How to make a Tomb Raider reboot movie that would actually be good
You can already feel the shivers can you? Another movie based on a video game? Do we all really want another disaster on our hands?!
Movies based on video games have had a rough past in the history of cinema. With the most recent video game movie critical flop, Hitman: Agent 47, many movie-goers feel assured that making a really good movie off a video game is near impossible. And with a slate of four major video-game movies being released this year (Ratchet and Clank, The Angry Birds Movie, Warcraft, and Assassin's Creed), one would probably be apprehensive at the thought of seeing one of these movies, based on past game-to-film adaptation attempts.
It's almost like audiences are conditioned to be afraid to go and see a movie based off a video game. However, movie studios still feel that there is a market for these kind of movies. They wouldn't keep releasing movies based off video games then, would they?
I, personally, still have a little bit of faith that there actually can be a good video game movie. And I think that the best shot of doing this is by making a movie based off of Tomb Raider.
No, not that one! Forget that one!
Well, actually, the previous Tomb Raider movies can serve to influence a new movie based upon the rebooted series.
So what would this movie look like? What can make it good? Here is my view on how Hollywood can successfully create a new Tomb Raider movie based on the rebooted games.
1. Look to the Past
If you are reading this article, chances are that you have possibly seen the original Tomb Raider movies: Lara Croft: Tomb Raider (2001), and Lara Croft Tomb Raider: The Cradle of Life (2003). If you haven't, I'll give you a quick rundown.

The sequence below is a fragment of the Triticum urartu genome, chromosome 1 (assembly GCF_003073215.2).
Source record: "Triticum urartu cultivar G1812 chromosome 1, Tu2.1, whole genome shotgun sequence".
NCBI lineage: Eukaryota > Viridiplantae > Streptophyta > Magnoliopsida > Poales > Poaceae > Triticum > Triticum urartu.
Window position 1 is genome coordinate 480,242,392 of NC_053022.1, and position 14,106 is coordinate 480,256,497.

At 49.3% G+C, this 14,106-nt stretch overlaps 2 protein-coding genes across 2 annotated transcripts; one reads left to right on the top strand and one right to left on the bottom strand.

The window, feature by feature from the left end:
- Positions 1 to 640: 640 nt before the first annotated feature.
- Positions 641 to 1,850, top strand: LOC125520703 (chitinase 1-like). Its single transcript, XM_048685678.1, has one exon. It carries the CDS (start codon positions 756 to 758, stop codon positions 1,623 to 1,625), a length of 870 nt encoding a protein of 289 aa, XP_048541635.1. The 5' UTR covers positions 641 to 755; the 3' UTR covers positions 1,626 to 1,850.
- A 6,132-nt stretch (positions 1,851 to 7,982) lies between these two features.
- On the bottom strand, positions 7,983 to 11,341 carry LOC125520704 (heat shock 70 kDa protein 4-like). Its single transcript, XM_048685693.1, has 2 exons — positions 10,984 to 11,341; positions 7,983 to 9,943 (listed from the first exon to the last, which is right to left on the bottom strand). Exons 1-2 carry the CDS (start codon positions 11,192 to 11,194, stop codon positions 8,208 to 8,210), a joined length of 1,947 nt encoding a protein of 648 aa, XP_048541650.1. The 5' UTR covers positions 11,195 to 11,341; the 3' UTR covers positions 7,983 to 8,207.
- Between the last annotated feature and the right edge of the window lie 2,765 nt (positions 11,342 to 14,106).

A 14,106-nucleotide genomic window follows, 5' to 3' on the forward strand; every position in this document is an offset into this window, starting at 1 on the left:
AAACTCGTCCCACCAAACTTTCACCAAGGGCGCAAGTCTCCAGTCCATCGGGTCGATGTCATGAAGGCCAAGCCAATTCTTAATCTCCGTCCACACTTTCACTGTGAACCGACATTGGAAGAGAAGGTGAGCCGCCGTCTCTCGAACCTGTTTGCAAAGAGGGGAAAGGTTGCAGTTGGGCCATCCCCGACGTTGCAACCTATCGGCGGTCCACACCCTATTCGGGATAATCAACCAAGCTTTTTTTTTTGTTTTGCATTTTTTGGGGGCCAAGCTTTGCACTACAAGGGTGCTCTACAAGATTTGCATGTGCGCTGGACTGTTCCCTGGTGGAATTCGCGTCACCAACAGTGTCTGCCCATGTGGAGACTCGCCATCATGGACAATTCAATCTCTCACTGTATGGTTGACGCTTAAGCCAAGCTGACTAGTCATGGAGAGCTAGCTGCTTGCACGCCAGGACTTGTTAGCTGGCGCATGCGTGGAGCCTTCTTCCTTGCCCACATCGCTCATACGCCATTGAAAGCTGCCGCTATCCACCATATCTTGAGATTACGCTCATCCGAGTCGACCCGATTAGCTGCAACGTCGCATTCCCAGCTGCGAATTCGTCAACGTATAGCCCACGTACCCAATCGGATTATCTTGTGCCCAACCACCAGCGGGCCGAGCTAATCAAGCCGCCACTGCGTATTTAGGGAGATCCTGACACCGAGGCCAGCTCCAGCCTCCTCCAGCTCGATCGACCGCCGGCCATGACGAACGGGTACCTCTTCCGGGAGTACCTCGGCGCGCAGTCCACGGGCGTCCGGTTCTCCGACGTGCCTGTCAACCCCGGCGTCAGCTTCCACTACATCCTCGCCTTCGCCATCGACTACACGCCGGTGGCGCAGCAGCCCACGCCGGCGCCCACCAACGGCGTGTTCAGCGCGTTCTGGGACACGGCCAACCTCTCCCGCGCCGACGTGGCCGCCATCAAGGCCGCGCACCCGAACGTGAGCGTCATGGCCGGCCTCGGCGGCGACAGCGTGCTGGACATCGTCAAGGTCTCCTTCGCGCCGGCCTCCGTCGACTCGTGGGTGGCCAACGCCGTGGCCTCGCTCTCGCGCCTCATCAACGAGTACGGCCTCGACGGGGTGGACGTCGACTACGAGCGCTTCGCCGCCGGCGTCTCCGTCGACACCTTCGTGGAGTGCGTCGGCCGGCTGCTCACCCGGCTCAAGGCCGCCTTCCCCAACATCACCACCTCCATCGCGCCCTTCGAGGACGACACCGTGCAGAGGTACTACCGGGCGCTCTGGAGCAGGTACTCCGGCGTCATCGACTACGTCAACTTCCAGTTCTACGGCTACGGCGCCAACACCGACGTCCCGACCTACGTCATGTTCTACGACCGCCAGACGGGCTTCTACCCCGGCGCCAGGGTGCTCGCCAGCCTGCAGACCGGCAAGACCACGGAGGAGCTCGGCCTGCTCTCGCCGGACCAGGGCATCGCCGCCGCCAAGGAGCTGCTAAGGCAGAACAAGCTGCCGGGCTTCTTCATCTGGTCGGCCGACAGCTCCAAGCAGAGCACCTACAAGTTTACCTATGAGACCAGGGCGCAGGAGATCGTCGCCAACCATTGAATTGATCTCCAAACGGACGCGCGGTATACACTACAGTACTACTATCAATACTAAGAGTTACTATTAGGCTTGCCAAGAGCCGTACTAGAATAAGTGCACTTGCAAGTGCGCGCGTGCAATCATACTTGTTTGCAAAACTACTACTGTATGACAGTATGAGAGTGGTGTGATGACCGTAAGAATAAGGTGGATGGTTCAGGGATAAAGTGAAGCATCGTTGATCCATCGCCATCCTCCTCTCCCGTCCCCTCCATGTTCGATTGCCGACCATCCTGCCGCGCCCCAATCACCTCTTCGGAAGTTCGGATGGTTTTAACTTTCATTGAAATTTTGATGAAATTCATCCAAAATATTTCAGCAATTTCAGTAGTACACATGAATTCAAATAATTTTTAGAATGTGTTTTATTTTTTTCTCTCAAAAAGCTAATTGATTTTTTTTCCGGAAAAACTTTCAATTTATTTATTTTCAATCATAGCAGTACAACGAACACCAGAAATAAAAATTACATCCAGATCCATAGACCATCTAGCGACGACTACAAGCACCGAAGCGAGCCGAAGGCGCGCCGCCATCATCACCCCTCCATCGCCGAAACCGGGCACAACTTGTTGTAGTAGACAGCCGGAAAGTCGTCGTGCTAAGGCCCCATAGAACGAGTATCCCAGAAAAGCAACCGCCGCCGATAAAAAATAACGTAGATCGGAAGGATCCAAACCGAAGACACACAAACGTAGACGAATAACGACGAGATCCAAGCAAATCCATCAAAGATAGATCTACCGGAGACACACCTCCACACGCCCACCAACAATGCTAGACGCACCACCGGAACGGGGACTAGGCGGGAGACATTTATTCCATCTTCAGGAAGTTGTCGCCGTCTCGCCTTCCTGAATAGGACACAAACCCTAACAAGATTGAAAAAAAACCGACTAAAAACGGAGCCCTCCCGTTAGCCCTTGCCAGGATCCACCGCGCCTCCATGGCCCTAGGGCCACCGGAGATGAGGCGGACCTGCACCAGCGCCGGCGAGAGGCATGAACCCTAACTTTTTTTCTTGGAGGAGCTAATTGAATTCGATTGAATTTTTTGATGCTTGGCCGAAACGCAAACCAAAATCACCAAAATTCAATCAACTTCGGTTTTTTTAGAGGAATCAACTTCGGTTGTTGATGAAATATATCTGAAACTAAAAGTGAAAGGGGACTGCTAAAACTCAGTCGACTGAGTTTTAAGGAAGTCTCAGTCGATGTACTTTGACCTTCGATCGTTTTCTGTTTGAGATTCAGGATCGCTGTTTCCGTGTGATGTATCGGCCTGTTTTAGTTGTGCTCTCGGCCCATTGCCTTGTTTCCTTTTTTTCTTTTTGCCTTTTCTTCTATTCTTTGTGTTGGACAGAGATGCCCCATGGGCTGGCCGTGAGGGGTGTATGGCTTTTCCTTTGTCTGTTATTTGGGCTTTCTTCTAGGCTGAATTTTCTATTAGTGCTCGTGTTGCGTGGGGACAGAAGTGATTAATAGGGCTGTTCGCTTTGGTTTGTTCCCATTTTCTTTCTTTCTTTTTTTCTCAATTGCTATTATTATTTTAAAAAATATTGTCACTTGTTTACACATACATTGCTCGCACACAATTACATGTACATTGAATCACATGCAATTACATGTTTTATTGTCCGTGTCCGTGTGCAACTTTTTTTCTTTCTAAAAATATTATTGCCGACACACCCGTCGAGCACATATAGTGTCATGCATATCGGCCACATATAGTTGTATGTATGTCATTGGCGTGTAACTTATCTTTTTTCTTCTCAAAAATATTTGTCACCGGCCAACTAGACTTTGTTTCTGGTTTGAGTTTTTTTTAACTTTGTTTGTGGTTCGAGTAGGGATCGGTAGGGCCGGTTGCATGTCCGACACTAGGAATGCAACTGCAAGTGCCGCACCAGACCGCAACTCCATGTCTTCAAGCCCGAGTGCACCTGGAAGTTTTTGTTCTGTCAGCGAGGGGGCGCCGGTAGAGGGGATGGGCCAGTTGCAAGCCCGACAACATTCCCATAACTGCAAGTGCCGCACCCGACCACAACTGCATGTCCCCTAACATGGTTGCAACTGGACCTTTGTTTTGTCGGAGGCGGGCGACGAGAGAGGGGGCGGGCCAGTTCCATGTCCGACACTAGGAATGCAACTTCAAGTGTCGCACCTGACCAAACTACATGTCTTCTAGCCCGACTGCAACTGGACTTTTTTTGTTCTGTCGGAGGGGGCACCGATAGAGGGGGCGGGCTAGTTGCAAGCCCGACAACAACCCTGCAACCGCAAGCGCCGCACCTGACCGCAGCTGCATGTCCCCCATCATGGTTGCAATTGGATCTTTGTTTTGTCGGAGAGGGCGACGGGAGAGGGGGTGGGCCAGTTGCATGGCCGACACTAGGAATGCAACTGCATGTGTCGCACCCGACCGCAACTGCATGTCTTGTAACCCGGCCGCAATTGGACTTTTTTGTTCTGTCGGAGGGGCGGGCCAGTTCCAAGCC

The original Tomb Raider movies, honestly, were not really "Tomb Raider" movies at all. They were, instead, a vehicle to propel actress Angelina Jolie to being a A-list star. So when watching these movies, you will get the vibe that this isn't Lara Croft on the screen, but rather Angelina Jolie in tight clothing shooting guns around with reckless abandon (and barely able to hold her English accent together.) And there is not that much "tomb raiding" going on either. There is no sense of adventure, discovery, or intelligence to them.
Instead of having a fun adventure film where Lara Croft begins to unveil the truth behind the most well-known myths and legends, the original Tomb Raider movies were mostly action-packed shooters made to make Angelina Jolie a top actress in Hollywood and to heighten her sex appeal. Not that this is a bad thing -- but they just weren't really Tomb Raider movies. I had always seen Lara Croft, and the Tomb Raider games in general, as being similar to Indiana Jones. The movies failed to portray this in every way possible.
The opening scene accurately depicts what the two movies are all about in a nutshell:
This scene is so ridiculous that it honestly makes me laugh out loud. They think that THIS is what people want from a Tomb Raider movie? It's even more of a bummer when you find out that this scene takes place at Lara's mansion and not in a tomb! A movie called Lara Croft: Tomb Raider tricks you from the start like this? Oh boy.